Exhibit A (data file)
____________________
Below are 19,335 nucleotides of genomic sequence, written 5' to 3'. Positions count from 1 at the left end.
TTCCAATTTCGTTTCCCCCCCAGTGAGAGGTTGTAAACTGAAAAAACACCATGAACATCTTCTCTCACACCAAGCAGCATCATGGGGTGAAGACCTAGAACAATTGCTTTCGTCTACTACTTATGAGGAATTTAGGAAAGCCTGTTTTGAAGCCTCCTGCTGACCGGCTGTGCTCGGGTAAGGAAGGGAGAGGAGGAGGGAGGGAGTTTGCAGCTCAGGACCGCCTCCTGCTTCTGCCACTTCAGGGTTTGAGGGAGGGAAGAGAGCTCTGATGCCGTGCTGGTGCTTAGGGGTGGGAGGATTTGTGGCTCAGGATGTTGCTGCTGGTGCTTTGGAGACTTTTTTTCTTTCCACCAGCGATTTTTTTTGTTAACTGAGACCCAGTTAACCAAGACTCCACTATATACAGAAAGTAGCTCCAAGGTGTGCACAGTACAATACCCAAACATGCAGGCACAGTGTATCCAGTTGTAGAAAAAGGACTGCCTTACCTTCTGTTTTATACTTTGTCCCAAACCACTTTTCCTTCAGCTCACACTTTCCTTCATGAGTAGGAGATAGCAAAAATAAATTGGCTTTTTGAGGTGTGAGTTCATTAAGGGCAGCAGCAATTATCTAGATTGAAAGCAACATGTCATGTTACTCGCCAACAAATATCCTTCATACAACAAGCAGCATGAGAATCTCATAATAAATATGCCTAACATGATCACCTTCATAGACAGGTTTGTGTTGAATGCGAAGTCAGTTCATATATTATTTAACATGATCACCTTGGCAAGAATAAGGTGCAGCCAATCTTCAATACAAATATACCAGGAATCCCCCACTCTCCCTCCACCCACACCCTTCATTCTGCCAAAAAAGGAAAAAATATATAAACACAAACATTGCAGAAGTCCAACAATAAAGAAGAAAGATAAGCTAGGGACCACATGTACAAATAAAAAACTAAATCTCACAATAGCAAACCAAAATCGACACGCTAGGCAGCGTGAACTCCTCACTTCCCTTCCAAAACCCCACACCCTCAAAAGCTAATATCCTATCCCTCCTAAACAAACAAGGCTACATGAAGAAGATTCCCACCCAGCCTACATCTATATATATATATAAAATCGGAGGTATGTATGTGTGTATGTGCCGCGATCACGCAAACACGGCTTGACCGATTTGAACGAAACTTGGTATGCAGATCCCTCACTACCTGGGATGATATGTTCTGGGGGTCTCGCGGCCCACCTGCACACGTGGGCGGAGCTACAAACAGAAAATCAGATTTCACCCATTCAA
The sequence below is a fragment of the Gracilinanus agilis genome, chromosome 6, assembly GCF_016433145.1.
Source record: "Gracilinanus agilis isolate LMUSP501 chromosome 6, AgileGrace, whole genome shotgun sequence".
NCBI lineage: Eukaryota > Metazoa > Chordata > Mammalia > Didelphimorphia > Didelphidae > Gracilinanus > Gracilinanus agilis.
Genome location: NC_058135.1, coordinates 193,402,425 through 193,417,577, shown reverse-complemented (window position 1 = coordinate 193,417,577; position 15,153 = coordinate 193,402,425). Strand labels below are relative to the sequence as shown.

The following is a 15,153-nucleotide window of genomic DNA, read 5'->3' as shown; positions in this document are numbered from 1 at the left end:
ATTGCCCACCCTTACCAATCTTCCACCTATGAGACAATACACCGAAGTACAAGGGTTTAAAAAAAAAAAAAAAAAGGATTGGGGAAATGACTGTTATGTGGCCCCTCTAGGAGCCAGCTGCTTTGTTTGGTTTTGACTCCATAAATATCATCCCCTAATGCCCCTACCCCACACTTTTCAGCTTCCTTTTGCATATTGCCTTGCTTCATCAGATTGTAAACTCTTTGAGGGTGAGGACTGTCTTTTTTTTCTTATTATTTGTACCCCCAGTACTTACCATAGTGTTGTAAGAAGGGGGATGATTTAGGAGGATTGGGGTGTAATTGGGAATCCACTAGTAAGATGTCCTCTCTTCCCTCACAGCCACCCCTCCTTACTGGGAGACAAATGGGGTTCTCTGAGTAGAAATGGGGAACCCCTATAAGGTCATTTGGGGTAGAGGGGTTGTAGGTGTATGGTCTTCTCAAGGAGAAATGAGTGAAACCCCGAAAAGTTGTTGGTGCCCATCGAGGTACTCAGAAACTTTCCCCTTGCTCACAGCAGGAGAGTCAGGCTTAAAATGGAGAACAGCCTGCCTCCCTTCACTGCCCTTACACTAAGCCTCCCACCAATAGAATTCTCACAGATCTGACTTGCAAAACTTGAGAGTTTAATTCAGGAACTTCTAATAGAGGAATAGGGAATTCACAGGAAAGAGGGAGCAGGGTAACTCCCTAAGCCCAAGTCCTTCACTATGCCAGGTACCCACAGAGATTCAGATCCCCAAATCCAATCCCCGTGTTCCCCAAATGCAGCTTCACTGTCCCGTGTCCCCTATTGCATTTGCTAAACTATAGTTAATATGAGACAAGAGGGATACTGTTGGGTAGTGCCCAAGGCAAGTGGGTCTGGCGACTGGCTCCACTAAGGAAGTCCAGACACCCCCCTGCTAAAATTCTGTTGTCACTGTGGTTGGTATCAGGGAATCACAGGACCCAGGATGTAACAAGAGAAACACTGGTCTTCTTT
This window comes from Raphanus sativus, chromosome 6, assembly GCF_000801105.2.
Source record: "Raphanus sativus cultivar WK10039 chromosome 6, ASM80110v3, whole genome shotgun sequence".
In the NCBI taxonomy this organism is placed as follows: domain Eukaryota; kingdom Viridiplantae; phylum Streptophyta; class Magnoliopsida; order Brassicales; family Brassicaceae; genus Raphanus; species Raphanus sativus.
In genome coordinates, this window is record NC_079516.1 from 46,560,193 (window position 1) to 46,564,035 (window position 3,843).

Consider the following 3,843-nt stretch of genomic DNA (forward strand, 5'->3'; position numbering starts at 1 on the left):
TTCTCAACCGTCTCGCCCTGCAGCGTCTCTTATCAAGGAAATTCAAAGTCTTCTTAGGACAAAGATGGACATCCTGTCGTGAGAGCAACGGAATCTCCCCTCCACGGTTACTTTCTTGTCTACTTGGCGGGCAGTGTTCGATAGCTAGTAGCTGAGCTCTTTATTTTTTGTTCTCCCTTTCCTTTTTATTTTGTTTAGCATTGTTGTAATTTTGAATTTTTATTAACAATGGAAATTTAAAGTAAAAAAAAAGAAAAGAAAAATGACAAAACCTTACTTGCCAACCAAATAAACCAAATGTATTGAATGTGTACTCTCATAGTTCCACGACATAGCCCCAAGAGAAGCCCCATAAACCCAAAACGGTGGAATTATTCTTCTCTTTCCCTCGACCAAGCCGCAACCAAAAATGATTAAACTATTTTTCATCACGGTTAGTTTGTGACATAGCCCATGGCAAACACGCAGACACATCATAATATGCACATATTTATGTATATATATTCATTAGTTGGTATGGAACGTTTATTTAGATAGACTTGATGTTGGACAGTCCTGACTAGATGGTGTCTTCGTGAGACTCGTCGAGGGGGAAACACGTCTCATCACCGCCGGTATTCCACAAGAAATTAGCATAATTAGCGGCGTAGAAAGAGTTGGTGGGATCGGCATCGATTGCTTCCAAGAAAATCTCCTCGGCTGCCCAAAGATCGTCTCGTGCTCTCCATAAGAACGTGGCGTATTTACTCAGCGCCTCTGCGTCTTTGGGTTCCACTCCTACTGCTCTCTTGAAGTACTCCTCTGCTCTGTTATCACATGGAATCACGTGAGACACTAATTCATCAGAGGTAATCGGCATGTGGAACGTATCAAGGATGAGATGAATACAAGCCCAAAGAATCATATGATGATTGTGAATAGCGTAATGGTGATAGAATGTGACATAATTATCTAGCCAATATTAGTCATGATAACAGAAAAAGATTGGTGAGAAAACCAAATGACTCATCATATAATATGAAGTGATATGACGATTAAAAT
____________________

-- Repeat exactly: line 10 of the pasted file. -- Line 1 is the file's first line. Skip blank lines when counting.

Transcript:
Source record: "Raphanus sativus cultivar WK10039 chromosome 6, ASM80110v3, whole genome shotgun sequence".